Tech Trends Transforming Banking and Financial Services
Banks have always been at the core of the global economy. But they were also the first ones to adopt new technologies in order to facilitate operations, improve the customer experience and cut costs. That was decades ago…
Today many long-established banks rely on legacy systems. As a result, their tech hinders growth and customers turn to contender banks that are more agile. Revolut, Starling Bank, Adyen, and others have their own problems, but they still manage to grab a big chunk of the market. And it's the younger generations who more often choose fintechs over traditional brick-and-mortar banks to organize their finances.
However, the biggest issue with conventional banks is that they put new tech into an old core. They believe that simply adding new technology on top of what they already have will make it easier to compete. But in reality, they should find a balance and see what has to be improved before implementing new products.
The edge that old banks have over their new “enemies” is the abundance of data that can help them understand their clients on a much deeper level. They know how client behaviors developed over decades and young companies simply don’t have access to this information.
Zero trust is necessary
The number of cyber threats is steadily growing and banks will surely be targeted by some of them. That’s why they have to focus much more on improving their security. The Zero Trust approach means that we can’t trust anyone or anything that’s trying to access our system. Each and every request has to be validated (by user identity, location, etc).
We believe that all enterprises should incorporate a zero-trust architecture. Especially if their business model is based on trust, like in the case of banks and financial institutions. It’s time to take a proactive approach to security and stop just responding to incidents.
Some companies have embraced Zero-Trust already - but it’s not an easy thing to do if you have a robust IT environment already in place. This is the case of banks - with their legacy systems next to layers of new tech. But even under these conditions, companies can follow best practices. Start with using least-privileged access and automation to detect suspicious behavior. Aim to standardize and automate as much as possible, so the security team will be able to concentrate on complex issues instead of putting out fires.
Focus on your core
In order for banks to remain competitive and use their full potential, modernizing legacy systems and embracing the cloud is crucial. It was a mistake that some banks made to obsess over new technologies while forgetting about the legacy systems they relied on. Now, those institutions have to adapt and connect these two worlds to create a seamless customer experience.
It’s expensive to maintain legacy systems. The number of engineers who know old programming languages is shrinking. Young engineers don’t want to learn about old tech. It’s the last call to connect these different generations. Seniors can still teach juniors how the system works and juniors can teach seniors about new possibilities. This way the whole workforce will be more productive and the banks won’t suffer as much.
There is also good news: the number of tools that support modernization efforts grows. Responding to the banking needs of new generations is not as difficult as it was 10 years ago. It can be cheaper than expected to put more emphasis on digitization, new tech, and self-service digital channels. More and more institutions consider this approach as one of the best ways to improve operations and deliver more value to their customers.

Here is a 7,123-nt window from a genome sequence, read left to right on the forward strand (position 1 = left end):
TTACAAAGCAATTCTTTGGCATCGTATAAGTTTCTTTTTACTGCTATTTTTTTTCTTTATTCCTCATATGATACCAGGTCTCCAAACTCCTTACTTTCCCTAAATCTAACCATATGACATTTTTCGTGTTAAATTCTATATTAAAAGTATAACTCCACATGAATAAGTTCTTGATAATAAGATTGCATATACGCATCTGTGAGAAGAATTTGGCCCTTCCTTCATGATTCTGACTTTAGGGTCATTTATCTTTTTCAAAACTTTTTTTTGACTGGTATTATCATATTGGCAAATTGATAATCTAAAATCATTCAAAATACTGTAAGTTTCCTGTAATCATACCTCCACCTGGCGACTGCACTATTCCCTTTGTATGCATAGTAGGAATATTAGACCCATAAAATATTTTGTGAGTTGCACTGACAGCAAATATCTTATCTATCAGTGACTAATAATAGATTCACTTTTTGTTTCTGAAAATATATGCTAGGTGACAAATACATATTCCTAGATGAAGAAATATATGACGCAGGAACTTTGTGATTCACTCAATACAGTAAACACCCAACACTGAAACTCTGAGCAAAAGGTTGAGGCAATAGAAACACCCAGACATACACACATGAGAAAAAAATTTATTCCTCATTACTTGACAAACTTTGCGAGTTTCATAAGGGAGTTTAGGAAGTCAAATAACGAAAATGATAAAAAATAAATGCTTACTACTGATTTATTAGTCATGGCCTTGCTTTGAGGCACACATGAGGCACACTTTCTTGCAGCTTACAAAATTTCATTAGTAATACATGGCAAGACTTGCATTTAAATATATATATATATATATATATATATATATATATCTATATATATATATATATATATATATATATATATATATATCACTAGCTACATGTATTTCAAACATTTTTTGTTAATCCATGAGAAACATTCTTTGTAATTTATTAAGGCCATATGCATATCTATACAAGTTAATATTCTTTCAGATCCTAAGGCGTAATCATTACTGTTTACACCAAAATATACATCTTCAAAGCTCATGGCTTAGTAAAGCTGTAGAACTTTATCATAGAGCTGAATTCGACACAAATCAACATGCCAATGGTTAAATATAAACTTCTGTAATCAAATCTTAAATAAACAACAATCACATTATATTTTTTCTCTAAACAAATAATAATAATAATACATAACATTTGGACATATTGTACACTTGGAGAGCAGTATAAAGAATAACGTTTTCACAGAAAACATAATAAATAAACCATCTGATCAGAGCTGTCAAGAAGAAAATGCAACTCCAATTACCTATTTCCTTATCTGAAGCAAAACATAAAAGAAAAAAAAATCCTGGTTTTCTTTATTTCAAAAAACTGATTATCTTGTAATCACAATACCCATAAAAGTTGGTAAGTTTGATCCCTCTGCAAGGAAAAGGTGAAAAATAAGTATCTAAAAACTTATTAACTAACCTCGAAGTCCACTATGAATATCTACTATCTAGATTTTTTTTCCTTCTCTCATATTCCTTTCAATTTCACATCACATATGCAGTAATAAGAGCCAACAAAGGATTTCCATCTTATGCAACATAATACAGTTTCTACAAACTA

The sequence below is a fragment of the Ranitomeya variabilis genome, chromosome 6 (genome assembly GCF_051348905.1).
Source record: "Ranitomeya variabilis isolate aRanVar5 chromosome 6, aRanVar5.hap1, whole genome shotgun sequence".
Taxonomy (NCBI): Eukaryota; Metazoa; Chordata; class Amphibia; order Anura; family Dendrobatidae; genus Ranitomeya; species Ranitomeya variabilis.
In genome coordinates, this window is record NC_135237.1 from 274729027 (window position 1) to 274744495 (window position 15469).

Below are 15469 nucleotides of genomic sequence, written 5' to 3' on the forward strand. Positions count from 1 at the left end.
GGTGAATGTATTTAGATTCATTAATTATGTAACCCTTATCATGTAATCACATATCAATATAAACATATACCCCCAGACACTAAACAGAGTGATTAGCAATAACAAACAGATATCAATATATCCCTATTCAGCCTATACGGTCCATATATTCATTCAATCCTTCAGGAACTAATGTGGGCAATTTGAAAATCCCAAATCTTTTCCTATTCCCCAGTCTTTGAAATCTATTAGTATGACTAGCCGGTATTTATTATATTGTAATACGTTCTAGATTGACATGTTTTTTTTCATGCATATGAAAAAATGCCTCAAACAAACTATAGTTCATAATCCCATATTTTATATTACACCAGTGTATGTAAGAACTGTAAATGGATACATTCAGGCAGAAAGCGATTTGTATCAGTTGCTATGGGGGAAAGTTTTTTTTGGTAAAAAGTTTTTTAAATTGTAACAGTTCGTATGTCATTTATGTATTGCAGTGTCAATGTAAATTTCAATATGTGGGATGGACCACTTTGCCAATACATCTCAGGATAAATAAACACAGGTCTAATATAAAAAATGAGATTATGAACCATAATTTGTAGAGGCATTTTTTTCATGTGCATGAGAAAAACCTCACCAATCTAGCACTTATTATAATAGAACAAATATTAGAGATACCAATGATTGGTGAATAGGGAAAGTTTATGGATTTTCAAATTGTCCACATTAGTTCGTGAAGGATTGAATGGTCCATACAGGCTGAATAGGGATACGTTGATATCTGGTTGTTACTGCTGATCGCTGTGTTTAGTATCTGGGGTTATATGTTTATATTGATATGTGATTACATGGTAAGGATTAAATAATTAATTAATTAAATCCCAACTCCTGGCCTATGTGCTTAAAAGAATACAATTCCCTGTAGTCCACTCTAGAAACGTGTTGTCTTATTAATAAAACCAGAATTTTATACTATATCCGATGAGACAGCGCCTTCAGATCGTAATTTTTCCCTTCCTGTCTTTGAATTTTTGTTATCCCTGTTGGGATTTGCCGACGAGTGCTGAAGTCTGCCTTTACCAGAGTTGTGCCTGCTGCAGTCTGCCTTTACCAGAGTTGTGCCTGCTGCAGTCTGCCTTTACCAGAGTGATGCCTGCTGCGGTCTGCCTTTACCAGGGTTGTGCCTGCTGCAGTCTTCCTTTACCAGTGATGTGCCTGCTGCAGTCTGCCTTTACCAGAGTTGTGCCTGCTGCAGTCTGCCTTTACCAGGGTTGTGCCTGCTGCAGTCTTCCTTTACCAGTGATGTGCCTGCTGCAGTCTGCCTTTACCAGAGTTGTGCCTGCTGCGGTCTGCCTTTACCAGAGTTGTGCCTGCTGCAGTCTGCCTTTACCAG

Data and personalization are everything
Banks gathered a lot of data over decades and now they have the technologies to make full use of it to improve their services. Utilizing this data is usually the best way to step up their game. Today, banks can process data faster than ever before and discover new insights and patterns - which will help them make better recommendations to customers. In some cases, the data will even make the implementation of automated decision-making possible.
Meanwhile, legacy systems were designed for human decision-making. Fortunately, with new tech and the move toward automation, it already started to change. Financial institutions nowadays can capture data in various new ways. They have the opportunity to leverage their cloud architecture and advanced analytics to connect dots nobody else can see. These insights will make automated decisions possible at scale and in real-time, at the same time improving the quality.
Another thing is personalization. Twelve years ago one-to-one personalization was almost impossible. Now it’s easier than ever. All humans want personalized experiences and the same applies to their finances. With AI, ML, and predictive analytics, every interaction is a new insight that can lead to a tailored offer, designed specifically for a given individual. But to do that effectively, banks have to achieve the right balance so their clients won’t think someone is reading their minds.
Modernize, analyze, integrate and secure
In order to stay competitive, banks have to modernize their systems. Analyze what’s working and what has to be improved, and then start integrating new tech into their environment. But most importantly, at each step, they have to look at security. The risks are growing and having a secure system is mandatory to keep the customers.
If you work at a bank, then you probably are already on the journey of digital evolution. But are you doing it right? We’ve seen transformations in banks up close and know that the first step is to focus on the people. But if you are looking for ways to optimize costs in the recession, contact us. Our consultants can tell you what to focus on to cut costs while improving operational efficiency!